No One Tells You How to Build a Holy Game. An Effort to Build Readings in Theory and Praxis
Keywords:Holy Games, Game Syllabus, Game Design, Rites, gamevironments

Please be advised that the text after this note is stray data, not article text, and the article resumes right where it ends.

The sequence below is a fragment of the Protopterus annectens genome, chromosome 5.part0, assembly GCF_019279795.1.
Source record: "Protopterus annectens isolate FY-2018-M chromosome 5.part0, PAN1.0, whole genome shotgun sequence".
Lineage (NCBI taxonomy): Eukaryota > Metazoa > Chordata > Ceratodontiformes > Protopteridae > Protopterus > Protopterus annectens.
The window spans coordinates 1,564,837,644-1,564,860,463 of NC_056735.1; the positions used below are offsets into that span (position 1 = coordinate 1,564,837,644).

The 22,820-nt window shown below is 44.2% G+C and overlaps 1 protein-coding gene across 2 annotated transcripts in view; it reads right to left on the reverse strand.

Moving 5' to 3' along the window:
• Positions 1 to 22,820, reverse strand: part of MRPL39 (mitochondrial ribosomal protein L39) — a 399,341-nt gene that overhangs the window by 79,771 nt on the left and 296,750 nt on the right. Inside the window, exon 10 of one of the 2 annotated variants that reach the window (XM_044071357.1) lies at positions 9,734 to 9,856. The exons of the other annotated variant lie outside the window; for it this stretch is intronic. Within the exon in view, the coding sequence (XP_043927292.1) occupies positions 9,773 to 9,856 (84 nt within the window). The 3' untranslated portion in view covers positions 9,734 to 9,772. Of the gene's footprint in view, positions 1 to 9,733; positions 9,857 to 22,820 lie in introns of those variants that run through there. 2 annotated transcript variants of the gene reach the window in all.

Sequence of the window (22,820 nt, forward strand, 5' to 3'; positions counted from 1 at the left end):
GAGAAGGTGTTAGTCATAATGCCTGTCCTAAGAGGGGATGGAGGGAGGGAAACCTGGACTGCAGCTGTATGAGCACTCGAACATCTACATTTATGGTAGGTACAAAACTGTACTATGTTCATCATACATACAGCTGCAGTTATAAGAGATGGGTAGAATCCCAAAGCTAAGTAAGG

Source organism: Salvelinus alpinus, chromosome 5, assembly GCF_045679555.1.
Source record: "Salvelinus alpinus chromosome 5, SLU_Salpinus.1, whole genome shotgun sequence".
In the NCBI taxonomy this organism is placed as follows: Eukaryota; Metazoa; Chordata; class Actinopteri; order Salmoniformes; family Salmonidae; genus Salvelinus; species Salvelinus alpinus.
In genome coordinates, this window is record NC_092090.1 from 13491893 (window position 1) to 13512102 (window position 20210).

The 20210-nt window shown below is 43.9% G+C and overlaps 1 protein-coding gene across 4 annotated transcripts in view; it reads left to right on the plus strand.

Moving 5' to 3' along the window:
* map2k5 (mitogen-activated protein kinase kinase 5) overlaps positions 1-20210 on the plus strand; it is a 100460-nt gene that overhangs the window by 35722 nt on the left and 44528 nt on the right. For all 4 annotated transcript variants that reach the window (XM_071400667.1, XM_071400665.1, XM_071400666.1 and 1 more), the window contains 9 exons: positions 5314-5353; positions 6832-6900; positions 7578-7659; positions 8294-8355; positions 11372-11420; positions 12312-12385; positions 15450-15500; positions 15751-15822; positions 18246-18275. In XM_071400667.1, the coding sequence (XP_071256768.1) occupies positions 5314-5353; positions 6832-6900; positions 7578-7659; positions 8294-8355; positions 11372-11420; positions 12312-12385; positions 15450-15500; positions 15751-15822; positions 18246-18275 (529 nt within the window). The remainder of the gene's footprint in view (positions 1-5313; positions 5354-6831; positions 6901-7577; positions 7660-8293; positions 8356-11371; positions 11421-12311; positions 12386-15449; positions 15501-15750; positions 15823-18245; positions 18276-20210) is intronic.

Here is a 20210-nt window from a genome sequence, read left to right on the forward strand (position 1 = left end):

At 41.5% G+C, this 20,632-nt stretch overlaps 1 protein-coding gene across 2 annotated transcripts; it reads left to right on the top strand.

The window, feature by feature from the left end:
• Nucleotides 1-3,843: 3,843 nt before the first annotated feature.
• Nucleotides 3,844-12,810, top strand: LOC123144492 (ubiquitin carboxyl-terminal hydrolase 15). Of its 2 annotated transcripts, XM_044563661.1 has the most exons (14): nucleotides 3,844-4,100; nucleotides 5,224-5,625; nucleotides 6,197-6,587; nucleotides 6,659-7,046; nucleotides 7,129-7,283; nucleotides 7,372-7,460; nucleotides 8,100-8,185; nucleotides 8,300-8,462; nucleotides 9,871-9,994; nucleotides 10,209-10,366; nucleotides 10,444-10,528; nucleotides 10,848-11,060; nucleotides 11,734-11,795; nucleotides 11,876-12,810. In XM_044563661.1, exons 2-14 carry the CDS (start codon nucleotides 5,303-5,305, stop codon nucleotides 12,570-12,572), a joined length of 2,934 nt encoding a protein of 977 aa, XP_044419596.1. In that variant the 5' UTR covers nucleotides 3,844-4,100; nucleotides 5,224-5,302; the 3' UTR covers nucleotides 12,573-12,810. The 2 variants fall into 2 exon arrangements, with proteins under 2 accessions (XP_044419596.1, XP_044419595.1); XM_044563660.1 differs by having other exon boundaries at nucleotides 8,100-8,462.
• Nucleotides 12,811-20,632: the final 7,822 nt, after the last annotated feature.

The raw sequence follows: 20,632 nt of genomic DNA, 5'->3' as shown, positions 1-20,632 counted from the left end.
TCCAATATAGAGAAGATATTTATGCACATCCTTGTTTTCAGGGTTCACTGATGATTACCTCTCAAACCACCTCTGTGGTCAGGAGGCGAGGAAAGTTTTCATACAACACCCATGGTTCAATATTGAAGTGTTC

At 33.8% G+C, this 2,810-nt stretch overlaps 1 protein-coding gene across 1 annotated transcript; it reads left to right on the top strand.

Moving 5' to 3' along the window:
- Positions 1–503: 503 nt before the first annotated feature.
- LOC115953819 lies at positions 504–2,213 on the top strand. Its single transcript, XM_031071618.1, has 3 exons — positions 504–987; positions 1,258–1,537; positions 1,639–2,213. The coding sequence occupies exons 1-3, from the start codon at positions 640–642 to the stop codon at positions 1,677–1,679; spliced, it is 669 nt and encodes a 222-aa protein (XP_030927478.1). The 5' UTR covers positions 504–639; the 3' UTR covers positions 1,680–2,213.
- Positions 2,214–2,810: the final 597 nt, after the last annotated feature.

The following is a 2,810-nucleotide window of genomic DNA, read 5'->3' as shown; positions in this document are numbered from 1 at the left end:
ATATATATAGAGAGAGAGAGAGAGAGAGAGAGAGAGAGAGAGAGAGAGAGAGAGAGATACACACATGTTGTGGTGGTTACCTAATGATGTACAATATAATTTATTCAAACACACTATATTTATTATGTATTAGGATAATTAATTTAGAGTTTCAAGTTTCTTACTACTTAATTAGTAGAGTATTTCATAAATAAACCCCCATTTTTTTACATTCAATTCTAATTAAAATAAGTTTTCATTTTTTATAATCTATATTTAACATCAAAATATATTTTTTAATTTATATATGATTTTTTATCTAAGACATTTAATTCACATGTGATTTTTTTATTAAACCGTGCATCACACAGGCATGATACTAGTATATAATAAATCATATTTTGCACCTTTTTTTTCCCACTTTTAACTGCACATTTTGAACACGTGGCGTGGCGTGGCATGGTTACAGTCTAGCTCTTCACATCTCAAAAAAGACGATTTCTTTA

Game design courses and programs have gained considerable ground on university campuses in recent decades, spurred by a cultural swerve toward digital gaming. Are there ways for these curricula, with their focus on practical experience and production, to discover an overlap with an existing body of scholarship that looks at games within religious contexts? One intriguing, if highly hypothetical, arrangement: a university design program focused on the creation of holy games, the subset of rite found, in one form or another, across traditions and in both historical and current practice. Examples of games that might fit this definition include the Mesoamerican ball game, sumo, the ancient Olympics and the hiding of the afikomen during the Seder. Because such games exist, it stands to reason that they were shaped by human hands. As religious traditions evolve, and new offerings and forms of practice are made continuously available, especially in digital contexts, is there value in having trained craftspeople who can deliver modern versions of holy games that are satisfying and fit for purpose? The paper looks at a syllabus of readings for such a program, in the unlikely event it should ever exist, drawing on an interdisciplinary coursework that includes ritual criticism, literature studies and ludic archeology.